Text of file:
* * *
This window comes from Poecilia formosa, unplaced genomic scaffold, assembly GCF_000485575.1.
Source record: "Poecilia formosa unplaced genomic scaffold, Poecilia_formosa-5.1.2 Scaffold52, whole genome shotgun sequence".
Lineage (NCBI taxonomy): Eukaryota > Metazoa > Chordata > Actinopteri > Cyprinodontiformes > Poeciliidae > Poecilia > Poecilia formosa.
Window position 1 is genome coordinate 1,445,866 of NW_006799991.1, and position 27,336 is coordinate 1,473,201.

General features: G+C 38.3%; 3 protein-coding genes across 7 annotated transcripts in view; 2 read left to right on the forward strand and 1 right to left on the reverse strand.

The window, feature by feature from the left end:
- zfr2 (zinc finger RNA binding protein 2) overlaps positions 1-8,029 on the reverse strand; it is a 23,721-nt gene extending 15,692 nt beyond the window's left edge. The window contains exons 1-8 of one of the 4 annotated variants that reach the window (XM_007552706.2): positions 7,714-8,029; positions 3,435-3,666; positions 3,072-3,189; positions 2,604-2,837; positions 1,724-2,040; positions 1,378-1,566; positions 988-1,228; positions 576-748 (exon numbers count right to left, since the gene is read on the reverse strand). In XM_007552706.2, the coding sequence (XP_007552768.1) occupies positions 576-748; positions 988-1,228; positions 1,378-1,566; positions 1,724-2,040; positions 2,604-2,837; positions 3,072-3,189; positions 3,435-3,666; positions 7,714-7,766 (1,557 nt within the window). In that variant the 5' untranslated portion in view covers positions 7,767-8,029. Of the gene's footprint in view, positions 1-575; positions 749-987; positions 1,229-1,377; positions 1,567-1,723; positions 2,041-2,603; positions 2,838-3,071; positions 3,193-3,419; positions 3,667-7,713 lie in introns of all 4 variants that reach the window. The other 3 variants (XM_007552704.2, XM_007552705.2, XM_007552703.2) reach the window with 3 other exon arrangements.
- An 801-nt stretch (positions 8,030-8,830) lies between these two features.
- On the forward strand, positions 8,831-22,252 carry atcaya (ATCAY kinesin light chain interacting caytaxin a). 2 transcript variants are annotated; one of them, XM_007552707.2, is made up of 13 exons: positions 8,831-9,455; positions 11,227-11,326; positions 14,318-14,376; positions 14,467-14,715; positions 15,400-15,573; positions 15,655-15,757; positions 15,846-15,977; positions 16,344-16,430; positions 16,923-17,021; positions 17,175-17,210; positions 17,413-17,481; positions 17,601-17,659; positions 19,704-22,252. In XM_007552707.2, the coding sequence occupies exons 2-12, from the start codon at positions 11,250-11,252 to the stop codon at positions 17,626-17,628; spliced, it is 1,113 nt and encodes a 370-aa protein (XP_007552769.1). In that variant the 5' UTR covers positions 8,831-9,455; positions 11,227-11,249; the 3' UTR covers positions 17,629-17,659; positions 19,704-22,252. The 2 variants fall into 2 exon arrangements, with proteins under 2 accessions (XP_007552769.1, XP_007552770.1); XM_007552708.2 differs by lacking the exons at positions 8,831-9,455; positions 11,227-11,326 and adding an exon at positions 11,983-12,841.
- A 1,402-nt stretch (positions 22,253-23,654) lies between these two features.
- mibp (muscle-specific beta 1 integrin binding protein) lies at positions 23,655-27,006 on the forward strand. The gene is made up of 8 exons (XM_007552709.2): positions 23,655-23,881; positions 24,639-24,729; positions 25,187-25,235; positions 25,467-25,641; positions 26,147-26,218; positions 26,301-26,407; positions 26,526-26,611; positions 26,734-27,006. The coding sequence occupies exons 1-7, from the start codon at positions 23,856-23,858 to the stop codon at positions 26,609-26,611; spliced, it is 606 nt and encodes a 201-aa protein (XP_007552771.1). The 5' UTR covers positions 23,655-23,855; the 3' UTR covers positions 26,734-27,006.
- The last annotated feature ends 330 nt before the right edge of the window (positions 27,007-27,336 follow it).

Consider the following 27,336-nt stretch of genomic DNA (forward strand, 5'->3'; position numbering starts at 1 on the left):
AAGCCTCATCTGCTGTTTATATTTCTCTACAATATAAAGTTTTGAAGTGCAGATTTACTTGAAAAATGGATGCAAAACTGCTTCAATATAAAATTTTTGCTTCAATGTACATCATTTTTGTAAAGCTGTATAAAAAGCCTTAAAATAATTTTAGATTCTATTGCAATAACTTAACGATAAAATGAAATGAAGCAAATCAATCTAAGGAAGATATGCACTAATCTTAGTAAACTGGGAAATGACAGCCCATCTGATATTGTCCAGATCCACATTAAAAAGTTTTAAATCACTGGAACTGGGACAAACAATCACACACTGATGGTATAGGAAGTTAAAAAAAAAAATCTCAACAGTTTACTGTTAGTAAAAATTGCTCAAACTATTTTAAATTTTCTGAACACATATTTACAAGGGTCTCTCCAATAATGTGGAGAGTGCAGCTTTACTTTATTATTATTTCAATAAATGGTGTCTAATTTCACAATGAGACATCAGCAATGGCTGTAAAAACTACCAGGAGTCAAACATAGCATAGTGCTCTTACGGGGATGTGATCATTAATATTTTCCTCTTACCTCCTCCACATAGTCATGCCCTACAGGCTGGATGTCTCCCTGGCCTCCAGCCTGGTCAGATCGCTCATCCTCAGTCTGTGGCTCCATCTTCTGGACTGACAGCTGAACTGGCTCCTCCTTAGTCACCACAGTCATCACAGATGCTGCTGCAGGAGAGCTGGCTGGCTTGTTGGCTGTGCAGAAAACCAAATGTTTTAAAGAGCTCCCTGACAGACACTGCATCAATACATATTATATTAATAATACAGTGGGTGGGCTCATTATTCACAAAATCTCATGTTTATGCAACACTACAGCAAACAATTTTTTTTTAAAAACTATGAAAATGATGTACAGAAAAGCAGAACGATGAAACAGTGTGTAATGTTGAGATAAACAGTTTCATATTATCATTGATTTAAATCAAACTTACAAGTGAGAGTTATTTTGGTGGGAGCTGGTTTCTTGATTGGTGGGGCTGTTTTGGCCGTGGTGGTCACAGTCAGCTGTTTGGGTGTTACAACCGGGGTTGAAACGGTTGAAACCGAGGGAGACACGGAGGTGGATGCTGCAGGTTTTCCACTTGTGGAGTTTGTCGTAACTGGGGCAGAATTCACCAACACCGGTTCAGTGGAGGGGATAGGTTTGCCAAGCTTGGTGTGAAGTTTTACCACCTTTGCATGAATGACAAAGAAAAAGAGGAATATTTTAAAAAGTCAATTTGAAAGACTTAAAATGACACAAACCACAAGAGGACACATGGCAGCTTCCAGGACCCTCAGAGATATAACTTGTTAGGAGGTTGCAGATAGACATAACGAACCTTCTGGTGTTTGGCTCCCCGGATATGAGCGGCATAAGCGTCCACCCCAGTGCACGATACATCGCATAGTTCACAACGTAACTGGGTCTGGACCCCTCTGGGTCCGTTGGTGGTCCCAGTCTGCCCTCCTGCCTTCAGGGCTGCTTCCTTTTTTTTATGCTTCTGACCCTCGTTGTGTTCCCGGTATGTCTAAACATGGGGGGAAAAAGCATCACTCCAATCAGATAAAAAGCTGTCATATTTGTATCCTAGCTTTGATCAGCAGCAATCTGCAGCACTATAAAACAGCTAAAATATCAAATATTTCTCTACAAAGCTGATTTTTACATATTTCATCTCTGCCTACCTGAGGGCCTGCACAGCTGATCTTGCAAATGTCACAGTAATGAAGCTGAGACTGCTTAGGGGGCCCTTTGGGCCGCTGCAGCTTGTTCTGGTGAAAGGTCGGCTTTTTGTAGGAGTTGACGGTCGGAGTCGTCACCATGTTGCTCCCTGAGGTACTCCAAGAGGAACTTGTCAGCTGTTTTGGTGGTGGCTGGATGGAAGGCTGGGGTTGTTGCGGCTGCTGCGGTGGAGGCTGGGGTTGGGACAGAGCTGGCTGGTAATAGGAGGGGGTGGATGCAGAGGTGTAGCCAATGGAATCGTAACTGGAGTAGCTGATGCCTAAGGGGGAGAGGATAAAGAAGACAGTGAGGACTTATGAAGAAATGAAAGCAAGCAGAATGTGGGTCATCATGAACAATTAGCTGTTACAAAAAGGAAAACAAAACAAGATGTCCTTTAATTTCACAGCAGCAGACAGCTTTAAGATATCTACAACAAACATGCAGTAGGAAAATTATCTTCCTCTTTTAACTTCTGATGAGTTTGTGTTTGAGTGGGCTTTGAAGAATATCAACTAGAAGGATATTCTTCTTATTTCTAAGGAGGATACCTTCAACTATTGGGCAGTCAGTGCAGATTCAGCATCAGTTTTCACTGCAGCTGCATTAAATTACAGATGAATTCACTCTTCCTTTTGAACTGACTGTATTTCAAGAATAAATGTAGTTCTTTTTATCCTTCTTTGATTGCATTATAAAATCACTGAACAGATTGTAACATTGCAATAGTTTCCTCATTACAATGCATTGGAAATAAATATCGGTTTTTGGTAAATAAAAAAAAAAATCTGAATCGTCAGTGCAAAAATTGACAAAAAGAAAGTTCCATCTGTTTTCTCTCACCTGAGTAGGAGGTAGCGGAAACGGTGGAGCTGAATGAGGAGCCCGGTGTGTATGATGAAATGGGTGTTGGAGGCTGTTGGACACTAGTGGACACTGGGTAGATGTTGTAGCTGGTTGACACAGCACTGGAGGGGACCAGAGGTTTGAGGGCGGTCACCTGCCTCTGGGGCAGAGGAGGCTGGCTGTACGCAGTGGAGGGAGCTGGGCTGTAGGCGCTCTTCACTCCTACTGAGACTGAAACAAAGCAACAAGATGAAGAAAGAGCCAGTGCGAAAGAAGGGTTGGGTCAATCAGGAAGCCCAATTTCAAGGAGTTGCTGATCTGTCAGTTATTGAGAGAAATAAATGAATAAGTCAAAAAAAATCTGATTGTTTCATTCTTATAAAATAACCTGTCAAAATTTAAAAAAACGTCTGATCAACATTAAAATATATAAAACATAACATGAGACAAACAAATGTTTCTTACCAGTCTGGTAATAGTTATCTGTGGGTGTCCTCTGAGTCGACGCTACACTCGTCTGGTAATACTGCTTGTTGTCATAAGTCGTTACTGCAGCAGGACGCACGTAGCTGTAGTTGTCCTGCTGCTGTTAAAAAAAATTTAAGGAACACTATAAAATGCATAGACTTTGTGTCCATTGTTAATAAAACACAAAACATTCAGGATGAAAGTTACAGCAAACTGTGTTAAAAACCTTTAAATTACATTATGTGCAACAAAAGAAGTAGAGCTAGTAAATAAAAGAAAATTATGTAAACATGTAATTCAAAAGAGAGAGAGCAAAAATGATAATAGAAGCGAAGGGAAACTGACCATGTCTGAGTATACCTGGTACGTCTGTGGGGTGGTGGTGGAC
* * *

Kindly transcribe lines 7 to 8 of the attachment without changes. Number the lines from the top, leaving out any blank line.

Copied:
- zfr2 (zinc finger RNA binding protein 2) overlaps positions 1-8,029 on the reverse strand; it is a 23,721-nt gene extending 15,692 nt beyond the window's left edge. The window contains exons 1-8 of one of the 4 annotated variants that reach the window (XM_007552706.2): positions 7,714-8,029; positions 3,435-3,666; positions 3,072-3,189; positions 2,604-2,837; positions 1,724-2,040; positions 1,378-1,566; positions 988-1,228; positions 576-748 (exon numbers count right to left, since the gene is read on the reverse strand). In XM_007552706.2, the coding sequence (XP_007552768.1) occupies positions 576-748; positions 988-1,228; positions 1,378-1,566; positions 1,724-2,040; positions 2,604-2,837; positions 3,072-3,189; positions 3,435-3,666; positions 7,714-7,766 (1,557 nt within the window). In that variant the 5' untranslated portion in view covers positions 7,767-8,029. Of the gene's footprint in view, positions 1-575; positions 749-987; positions 1,229-1,377; positions 1,567-1,723; positions 2,041-2,603; positions 2,838-3,071; positions 3,193-3,419; positions 3,667-7,713 lie in introns of all 4 variants that reach the window. The other 3 variants (XM_007552704.2, XM_007552705.2, XM_007552703.2) reach the window with 3 other exon arrangements.
- An 801-nt stretch (positions 8,030-8,830) lies between these two features.